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Notes on the End of the World

  • Image: Image
  • Book Type: Poetry
  • by: Meghan Privitello
  • Date Published: September 2016
  • ISBN-13: 978-1-62557-962-1
  • Format: Paperback
  • Pages: 47pp
  • Price: $8.95
  • Review by: Daniel Klawitter

Meghan Privitello is the recipient of a 2014 New Jersey State Council of the Arts Fellowship in Poetry and she is the author of the full-length poetry collection: A New Language for Falling Out of Love (YesYes Books, 2015). Her latest release, Notes on the End of the World, is the winner of the Black River Chapbook Competition and it is an intoxicating work of art that will leave you swooning and word-drunk after you have read it. Despite being 47 pages in length, this chapbook has all the aesthetic weight of a poetry collection double its size. The book contains 20 poems sequentially titled “Day I” through “Day 20” and they are bracketed by two other poems with the same title: “Notes on the End of the World.”

The coming apocalypse has seldom felt so sexy and beguiling as Privitello makes it out to be in her fierce and fearless poems, many of which read like hallucinatory diary entries in well-crafted verse. In the poem “Day 13” she states: “I can’t tell whether I’m an outlaw or a wife.” She seems to be both in fact, proclaiming in the same poem that when she comes home, her husband says: “I think I married a witch.” In “Day 9” we learn that our poet/persona is “in love with whiskey and faulty hearts” and in the poem “Day 6” we get this candid admission: “I sleep with a pistol between my legs so often / that any man would be a soft nuisance.” Ha! The entire chapbook is littered with great one liners like those quoted above, but part of the charm of Privitello’s linguistic sorcery is watching her poems unfold themselves rhythmically at length on the page, as in “Day 15”:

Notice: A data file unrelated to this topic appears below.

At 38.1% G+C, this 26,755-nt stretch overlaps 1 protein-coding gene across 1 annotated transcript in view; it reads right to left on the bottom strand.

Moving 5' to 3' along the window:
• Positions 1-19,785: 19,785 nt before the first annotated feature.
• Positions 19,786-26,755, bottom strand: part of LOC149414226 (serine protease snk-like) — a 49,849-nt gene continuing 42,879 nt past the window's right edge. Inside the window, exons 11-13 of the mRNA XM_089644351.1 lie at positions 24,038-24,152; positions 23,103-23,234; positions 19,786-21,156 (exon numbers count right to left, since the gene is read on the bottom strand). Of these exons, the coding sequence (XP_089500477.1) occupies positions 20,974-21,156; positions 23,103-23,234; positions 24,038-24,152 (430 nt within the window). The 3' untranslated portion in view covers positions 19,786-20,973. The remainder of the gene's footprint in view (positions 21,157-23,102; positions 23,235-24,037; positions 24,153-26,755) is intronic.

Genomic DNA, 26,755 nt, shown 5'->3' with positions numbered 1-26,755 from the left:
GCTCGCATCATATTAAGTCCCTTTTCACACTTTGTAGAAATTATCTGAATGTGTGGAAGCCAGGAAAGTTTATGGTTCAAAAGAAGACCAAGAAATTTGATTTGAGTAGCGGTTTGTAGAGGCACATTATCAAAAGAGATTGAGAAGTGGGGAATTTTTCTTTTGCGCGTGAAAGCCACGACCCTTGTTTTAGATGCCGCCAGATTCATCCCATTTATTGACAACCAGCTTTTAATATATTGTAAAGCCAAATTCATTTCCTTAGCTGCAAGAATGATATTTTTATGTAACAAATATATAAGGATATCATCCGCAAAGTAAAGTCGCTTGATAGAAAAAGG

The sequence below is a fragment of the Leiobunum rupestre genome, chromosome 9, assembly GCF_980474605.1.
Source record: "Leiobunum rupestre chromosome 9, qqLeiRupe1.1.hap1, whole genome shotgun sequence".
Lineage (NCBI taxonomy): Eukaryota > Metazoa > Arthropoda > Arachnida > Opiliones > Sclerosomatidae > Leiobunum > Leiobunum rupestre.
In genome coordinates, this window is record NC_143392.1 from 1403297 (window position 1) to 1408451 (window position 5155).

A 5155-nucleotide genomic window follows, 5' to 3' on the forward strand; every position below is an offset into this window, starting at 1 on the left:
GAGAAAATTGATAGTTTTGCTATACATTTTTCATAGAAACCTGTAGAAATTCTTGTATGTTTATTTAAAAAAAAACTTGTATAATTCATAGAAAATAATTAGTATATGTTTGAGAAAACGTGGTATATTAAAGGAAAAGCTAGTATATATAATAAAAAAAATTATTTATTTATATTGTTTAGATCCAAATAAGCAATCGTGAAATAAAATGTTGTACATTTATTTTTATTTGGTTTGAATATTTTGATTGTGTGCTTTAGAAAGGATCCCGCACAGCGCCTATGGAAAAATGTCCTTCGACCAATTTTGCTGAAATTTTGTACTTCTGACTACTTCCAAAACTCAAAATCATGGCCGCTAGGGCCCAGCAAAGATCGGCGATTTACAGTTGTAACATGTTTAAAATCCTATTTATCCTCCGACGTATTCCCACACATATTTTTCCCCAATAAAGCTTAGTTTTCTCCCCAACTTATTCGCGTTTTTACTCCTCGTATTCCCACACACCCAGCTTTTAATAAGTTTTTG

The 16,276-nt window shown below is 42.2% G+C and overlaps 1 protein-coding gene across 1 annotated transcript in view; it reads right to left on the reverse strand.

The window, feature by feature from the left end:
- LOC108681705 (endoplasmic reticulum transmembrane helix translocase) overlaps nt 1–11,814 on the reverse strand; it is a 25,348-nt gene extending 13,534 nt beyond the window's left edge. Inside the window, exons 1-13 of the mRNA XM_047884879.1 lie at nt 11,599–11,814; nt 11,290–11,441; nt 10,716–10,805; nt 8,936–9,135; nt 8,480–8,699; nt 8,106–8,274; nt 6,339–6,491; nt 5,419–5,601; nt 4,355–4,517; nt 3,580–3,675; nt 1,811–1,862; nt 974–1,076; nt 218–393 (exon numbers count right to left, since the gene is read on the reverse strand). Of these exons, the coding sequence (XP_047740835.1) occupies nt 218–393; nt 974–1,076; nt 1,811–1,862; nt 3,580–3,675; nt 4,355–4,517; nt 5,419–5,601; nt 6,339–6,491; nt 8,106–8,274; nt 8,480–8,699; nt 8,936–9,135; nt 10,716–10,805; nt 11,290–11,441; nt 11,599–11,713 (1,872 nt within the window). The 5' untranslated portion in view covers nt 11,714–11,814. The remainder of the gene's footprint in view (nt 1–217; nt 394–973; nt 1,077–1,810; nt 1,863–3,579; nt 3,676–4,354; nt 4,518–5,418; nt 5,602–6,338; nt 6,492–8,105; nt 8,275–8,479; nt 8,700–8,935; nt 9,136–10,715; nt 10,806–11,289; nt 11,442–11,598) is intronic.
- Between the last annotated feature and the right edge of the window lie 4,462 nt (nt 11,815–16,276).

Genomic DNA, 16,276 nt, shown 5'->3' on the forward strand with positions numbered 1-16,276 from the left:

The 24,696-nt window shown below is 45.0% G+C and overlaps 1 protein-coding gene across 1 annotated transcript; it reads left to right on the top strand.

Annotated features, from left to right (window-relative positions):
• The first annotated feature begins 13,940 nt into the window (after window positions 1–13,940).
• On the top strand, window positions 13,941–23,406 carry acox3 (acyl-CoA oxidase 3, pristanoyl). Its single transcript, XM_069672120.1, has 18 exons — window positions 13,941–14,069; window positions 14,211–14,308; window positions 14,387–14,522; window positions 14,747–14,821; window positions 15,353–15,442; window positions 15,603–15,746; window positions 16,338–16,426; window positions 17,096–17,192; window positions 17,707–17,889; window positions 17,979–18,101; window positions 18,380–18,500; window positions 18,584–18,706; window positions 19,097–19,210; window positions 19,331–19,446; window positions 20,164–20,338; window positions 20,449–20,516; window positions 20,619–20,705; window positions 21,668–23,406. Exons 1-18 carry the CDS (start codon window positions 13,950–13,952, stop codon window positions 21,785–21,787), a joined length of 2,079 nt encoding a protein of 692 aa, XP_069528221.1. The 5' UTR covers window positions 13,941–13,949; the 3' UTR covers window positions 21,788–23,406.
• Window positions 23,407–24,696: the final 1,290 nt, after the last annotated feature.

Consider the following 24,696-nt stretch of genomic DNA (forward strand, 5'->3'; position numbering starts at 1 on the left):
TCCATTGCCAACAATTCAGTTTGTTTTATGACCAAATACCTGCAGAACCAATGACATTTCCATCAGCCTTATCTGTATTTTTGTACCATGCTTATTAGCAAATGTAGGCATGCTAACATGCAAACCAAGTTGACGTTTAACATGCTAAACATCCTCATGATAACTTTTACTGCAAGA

I should have known the world was ending
when the carnival never left town.

Clowns and sword swallowers lay down,
made dirt angels and hoped their magic
would sprout them wings.
What a trick hovering would be.
How much quicker you can escape what you fear
when you have no allegiance to the ground.

Later in the same poem she makes the ontological observation that: “The funhouse distorts nothing. / We are that contorted. / That backward / and forward.” And Privitello goes through many distortions and contortions in her book: communing with a coyote, becoming “part mountain, / part ocean” and even turning theologian in the poem “Day 7” when she inquires:

Haven’t you heard?
Our god is diabetic.

Give god a reason, he’ll break out in hives.

Privitello makes numerous interesting leaps in logic, metaphor, and meaning in the course of a single poem. It’s fascinating to watch her flow of thought as in this excerpt from the final poem in the book:

I’ve pushed a shopping cart in the dark for days.
I don’t know, anymore, what a day is.
My ankles are swollen like my mother’s when she ate ham.
I’ve asked my husband to drain the water from my body
and make a small lake in my name.
I will put my germs in it.
They will build a home there.
This is either how it begins or how it ends.
Angels, this is your last chance.
You can choose to touch us one last time
and convince us we have always been holy.

There is such a nice cadence in these poems! In the poem quoted above the author flirts with iambic pentameter without ever committing to it and we also see a deft use of internal rhyme in several places: “cart in the dark” and “make a small lake.” And while the tone she uses in this collection is mostly conversational, she has written true poems my friends, not just prosaic free verse “notes” on impending doom and destruction. The sometimes pessimistic subject matter is also mitigated by the playfulness of Privitello’s language, which I consistently found to be winsome and charming. Even when her poems are fractured by anxiety and an almost stream of consciousness type of reflection, she manages to always re-center our attention in the pure pleasure of the possibilities she has imagined on the page. As she writes in the first poem of the book: “I could almost believe the world planned for itself to fail.” That “almost” is important. It holds out a kind of hopeless hope that is beyond both optimism and despair. I cannot imagine someone not finding this book a treasured addition to their poetry bookshelf.


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Review Posted on February 01, 2017

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